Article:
Charles passed along to me a copy of Savage Sword of Conan #200, which he had acquired twice via some lot purchases on eBay. He recommended I give it a try, and I'm glad he did; it's the sort of story for which I am the ideal target audience.
I really enjoy stories that blend creator and creation, and Roy Thomas's "Barbarians of the Border" is just such a story. Basically, Thomas has interwoven a story of Robert E. Howard's adventurous trip to San Antonio in 1932 with a fairly traditional Conan tale--but the two not only work in a parallel way, it turns out that one influences the other, paving the way for Howard's creation (or perhaps I should say discovery) of Conan the Cimmerian. Even though it appears rather late in Marvel's Conan history (August 1992), it's a far more inspired story than many of the Conan tales published in the same period.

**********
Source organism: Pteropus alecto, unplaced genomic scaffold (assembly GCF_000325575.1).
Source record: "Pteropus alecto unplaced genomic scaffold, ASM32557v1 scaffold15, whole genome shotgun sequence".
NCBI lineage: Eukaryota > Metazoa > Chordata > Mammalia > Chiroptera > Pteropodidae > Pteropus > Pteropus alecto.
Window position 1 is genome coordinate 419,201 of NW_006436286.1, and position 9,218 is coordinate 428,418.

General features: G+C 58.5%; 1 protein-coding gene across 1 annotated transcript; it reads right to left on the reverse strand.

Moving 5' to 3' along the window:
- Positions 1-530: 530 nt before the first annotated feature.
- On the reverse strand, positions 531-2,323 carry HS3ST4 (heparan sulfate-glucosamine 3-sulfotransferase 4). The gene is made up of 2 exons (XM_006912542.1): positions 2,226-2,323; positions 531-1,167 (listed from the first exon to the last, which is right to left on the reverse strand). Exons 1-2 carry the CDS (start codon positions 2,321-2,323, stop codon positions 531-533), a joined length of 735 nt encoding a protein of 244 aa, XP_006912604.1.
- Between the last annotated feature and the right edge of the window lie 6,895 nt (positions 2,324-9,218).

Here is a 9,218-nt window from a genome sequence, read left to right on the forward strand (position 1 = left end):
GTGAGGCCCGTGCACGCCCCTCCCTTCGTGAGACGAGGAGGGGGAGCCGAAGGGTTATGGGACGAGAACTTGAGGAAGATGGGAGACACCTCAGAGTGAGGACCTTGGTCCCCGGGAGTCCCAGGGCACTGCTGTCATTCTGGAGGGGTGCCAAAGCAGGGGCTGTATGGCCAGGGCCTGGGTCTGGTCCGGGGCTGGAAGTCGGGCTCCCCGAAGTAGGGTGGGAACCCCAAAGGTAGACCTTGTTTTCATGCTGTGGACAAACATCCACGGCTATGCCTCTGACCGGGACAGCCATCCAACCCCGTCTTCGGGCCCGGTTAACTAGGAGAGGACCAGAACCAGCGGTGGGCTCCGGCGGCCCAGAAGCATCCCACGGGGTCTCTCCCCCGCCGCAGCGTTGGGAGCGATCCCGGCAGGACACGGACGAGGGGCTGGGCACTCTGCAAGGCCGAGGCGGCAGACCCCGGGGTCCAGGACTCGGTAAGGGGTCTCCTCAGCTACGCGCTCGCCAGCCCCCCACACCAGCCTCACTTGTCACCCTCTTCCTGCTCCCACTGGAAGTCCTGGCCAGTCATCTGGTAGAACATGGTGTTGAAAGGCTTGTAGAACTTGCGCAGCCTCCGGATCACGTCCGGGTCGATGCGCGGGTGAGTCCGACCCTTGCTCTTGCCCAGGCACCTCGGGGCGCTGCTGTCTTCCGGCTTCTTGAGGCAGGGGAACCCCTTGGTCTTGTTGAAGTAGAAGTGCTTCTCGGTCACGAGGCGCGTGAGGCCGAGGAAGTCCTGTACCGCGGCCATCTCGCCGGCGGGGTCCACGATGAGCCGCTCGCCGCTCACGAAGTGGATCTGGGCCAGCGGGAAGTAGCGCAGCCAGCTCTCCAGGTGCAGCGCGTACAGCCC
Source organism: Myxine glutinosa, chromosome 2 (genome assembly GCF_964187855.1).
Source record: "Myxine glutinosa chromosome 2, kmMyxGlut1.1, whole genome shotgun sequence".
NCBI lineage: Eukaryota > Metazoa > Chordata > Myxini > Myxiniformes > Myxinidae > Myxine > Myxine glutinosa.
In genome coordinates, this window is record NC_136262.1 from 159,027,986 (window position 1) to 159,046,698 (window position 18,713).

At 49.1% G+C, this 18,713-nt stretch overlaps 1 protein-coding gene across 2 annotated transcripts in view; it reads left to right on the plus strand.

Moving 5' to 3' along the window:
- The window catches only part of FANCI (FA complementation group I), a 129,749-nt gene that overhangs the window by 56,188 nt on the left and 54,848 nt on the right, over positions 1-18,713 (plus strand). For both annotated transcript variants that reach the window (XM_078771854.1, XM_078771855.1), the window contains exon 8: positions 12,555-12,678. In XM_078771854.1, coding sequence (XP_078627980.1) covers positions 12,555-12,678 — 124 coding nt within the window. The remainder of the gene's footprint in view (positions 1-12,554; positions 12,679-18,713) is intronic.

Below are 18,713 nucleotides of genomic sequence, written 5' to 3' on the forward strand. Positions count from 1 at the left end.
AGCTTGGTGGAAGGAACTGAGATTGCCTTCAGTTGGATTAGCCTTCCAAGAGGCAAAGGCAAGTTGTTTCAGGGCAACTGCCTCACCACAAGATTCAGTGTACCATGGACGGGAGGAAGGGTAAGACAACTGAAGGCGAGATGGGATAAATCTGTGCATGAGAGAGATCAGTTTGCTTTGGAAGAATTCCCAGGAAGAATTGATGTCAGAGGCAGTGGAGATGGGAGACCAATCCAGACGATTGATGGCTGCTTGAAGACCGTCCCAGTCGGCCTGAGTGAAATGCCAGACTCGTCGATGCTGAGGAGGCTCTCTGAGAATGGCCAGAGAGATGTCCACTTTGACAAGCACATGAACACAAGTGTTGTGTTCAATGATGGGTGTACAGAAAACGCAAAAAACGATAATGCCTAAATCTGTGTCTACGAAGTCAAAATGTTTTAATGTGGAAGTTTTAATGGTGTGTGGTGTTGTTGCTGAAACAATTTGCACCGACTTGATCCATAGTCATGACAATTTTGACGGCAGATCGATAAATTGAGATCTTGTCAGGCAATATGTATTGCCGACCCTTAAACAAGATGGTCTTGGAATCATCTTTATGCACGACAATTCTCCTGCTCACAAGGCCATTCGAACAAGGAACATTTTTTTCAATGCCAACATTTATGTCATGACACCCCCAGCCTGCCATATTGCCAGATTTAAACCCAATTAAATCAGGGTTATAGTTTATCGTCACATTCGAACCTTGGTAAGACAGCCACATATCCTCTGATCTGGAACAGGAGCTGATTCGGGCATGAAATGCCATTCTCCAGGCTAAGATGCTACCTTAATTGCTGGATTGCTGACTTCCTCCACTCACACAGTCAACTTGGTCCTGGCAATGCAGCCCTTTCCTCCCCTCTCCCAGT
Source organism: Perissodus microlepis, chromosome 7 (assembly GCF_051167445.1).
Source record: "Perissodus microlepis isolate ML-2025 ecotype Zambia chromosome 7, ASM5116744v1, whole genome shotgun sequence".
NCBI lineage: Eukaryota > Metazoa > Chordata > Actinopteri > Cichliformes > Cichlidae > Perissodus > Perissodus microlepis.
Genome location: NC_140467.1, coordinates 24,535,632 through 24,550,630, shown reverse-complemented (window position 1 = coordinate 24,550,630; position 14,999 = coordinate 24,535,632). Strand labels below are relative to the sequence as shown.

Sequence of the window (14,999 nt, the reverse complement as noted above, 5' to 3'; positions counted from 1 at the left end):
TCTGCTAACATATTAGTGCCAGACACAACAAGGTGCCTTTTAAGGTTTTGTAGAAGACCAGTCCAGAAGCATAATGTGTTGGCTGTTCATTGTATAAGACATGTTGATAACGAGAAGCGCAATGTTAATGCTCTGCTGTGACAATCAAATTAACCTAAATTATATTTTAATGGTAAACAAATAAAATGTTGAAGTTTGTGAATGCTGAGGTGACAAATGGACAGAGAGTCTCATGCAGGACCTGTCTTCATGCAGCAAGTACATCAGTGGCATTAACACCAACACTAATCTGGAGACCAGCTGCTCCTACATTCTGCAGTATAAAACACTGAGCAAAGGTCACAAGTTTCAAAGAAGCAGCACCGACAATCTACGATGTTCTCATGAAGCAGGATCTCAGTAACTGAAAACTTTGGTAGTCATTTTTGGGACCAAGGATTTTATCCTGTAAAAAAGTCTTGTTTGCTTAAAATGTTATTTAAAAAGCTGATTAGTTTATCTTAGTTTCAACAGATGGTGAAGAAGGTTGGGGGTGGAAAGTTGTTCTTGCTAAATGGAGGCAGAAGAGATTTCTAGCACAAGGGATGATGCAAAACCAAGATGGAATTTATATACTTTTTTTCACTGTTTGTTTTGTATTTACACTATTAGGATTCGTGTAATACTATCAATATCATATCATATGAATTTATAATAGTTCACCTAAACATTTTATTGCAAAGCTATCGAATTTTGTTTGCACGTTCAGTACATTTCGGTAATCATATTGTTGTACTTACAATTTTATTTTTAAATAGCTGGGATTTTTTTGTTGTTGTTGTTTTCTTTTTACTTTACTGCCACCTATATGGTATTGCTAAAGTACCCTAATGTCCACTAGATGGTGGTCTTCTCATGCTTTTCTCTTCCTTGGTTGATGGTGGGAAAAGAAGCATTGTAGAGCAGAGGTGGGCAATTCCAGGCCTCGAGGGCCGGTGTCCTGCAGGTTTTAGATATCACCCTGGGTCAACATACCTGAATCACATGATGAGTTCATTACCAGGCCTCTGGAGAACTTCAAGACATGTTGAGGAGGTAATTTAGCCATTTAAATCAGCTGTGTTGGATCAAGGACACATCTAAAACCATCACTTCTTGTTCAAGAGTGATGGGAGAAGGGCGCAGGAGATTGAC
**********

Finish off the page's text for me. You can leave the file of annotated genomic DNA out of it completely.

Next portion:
The idea of "racial memory" was something that appealed to Howard--this concept that the experiences of the experiences and knowledge of countless generations of the human race that came before us was somehow imprinted on us, and could possibly be tapped into by some as a sort of genetic heritage--so I'm sure he would have been amused by this story. It's well worth tracking down, in spite of the goofy Joe Jusko cover that looks more like a Mad Magazine parody of Conan than a true Conan cover.